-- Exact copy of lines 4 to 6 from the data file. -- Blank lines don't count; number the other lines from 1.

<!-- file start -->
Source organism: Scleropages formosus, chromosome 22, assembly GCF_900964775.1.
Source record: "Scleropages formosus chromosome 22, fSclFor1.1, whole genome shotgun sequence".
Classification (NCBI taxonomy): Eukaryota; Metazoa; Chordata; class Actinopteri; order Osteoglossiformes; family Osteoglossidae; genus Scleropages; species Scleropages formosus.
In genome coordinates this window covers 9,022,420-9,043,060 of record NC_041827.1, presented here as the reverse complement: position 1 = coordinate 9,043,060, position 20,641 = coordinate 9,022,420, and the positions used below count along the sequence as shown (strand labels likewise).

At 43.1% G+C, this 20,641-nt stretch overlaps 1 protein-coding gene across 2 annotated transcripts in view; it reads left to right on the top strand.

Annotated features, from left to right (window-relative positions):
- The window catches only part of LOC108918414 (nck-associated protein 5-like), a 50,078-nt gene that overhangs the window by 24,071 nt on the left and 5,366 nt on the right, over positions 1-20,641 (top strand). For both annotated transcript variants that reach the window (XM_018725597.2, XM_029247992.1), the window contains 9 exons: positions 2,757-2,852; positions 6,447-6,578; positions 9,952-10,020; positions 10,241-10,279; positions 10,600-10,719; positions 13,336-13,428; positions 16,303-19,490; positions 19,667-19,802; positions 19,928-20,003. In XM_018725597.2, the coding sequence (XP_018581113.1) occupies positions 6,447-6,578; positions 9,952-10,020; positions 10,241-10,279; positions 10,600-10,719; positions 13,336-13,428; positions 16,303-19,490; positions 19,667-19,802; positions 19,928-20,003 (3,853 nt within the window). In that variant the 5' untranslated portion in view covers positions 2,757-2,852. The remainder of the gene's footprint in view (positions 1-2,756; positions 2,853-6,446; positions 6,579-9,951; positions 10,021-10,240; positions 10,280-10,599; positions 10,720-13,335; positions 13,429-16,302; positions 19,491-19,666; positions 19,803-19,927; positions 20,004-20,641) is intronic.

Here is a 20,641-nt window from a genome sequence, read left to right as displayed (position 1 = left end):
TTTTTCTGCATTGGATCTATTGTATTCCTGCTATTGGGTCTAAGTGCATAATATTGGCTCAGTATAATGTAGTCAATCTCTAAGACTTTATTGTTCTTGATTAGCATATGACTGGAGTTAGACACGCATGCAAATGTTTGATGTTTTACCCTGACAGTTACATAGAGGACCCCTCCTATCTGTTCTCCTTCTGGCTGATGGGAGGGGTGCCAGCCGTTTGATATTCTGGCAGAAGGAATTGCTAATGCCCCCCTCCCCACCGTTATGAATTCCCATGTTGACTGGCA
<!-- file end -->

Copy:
In genome coordinates this window covers 9,022,420-9,043,060 of record NC_041827.1, presented here as the reverse complement: position 1 = coordinate 9,043,060, position 20,641 = coordinate 9,022,420, and the positions used below count along the sequence as shown (strand labels likewise).

At 43.1% G+C, this 20,641-nt stretch overlaps 1 protein-coding gene across 2 annotated transcripts in view; it reads left to right on the top strand.

Annotated features, from left to right (window-relative positions):